Mechanical Engineering, May 2008
Albemarle Corporation operates globally as a leading developer, manufacturer and marketer of complex chemicals and services. The Magnolia, AR manufacturing operations make Albemarle one of the world's largest suppliers of bromine and bromine products. Over 500 employees and two plant sites in the Magnolia area produce more than 30 different chemical ingredients used in the manufacturing of a range of chemicals. The products Magnolia is most known for are brominated flame retardants used in household plastics, including those used in televisions and computers, fabric fibers and insulation material. The bromine used in the manufacturing of these products is extracted from brine water found in the Smackover formation 8,000 feet beneath the ground. Production wells much like those in the oil and gas industry are used as a channel to pump the brine from the Smackover to processing equipment at the surface. Along with the bromine-rich brine, varying concentrations of natural gas, hydrogen sulfide, and crude oil are produced.
I was initially hired by Albemarle Corporation into the Corporate Engineering group in June of 2008 managing capital projects. In Engineering, I specified designs of new equipment installations in the chemical plant and managed costs while coordinating construction. Within the first year, I lead a team that increased the energy efficiency of our steam boilers, and we were awarded a Responsible Care Energy Efficiency Award from the American Chemistry Council.
After a short first year in Corporate Engineering, I desired more responsibility and was assertive in voicing this along with my strengths to our plant manager. I was offered a promotion from Engineering to Operations as the Field Technical Engineer in the Brinefield. In this position, I have designed and supervised the rig and oilfield services used in the execution of brine production and injection well workovers, downhole submersible equipment wellpulls, completions of newly drilled wells, and new and replacement brine and gas pipelines. In addition, I act as the Albemarle liaison to the Arkansas Oil and Gas Commission (AOGC) and supervise our annual well integrity tests, as required by the AOGC, in order to continue operating our wells.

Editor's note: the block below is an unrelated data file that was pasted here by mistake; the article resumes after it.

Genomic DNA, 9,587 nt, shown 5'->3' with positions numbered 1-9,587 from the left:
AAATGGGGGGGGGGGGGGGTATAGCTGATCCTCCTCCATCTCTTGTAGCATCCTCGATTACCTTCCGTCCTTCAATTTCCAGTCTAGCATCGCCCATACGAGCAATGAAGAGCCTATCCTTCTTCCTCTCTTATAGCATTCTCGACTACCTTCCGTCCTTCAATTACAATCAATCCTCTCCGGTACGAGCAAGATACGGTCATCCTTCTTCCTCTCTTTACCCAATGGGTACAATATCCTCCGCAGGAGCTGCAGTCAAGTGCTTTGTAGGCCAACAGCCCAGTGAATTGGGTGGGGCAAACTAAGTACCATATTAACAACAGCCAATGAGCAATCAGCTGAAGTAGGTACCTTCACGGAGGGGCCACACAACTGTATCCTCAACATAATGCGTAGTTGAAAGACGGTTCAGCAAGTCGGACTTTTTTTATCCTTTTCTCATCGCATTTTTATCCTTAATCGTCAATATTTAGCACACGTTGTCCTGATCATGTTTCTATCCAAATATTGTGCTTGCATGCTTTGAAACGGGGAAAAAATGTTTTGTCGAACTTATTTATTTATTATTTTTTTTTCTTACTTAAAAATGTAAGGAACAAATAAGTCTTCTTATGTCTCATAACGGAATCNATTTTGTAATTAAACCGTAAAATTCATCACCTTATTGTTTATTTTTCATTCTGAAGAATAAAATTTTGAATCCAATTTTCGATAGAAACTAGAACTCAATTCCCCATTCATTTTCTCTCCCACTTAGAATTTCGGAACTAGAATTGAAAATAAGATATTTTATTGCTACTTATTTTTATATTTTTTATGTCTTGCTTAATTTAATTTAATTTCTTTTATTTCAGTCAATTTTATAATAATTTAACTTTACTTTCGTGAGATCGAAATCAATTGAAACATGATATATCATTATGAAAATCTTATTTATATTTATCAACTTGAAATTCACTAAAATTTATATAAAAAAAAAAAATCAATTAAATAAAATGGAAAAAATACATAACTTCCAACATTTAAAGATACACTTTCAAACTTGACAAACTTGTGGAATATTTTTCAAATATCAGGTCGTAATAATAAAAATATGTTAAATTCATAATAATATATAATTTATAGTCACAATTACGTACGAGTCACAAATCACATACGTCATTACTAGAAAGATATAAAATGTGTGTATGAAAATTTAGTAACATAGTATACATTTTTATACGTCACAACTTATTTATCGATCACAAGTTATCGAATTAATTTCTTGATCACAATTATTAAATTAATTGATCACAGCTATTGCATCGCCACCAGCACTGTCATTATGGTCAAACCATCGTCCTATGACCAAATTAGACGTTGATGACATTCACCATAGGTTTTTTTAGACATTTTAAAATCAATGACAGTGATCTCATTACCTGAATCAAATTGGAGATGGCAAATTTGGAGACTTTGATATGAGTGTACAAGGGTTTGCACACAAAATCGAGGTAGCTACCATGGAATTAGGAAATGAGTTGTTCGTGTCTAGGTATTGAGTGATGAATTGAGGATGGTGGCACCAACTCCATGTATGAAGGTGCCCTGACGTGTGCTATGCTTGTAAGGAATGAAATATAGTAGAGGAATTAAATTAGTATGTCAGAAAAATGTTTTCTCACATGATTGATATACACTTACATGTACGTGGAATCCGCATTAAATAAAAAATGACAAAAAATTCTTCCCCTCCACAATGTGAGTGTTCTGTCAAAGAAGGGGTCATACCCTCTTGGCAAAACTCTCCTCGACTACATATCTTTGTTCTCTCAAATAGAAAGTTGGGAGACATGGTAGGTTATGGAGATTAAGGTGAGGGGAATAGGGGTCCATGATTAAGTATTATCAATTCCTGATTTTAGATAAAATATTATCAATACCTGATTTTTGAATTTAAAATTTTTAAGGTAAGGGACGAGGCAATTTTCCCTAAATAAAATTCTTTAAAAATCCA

In the summer of 2010, Albemarle Magnolia kicked off a drilling program to add several production wells to the brinefield to increase bromine production. I was awarded the opportunity to act as Drilling Manager during the extent of the drilling program, which spanned from the summer of 2010 to the fall of 2011. In this position, I was involved in the reservoir study for well placement, construction design of the well locations, development of the directional drilling plans, drilling permitting and H2S compliance, and well casing design. I managed the 24-hour drilling operations and communicated with drilling consultants, drilling superintendents, geologists, reservoir engineers, and AOGC representatives. These operations resulted in Albemarle drilling some of the largest directional wells ever drilled by U.S. land-based rigs. Upon completion of the drilling program, my team and I were awarded with a 2012 Albemarle Technology Award for the drilling of highly deviated brine wells in 2010 and 2011. The responsibility of Drilling Manager has been the greatest highlight of my 5-year career, by far.
I attribute my initial success to knowing my desires, being confident in my abilities, and being assertive enough to voice them to upper management. My continued success consisted of always asking questions, listening to those more experienced, devoting time to the job, and learning from my own and other's mistakes. A base knowledge is necessary, but devotion and a willingness to learn are essential to excel.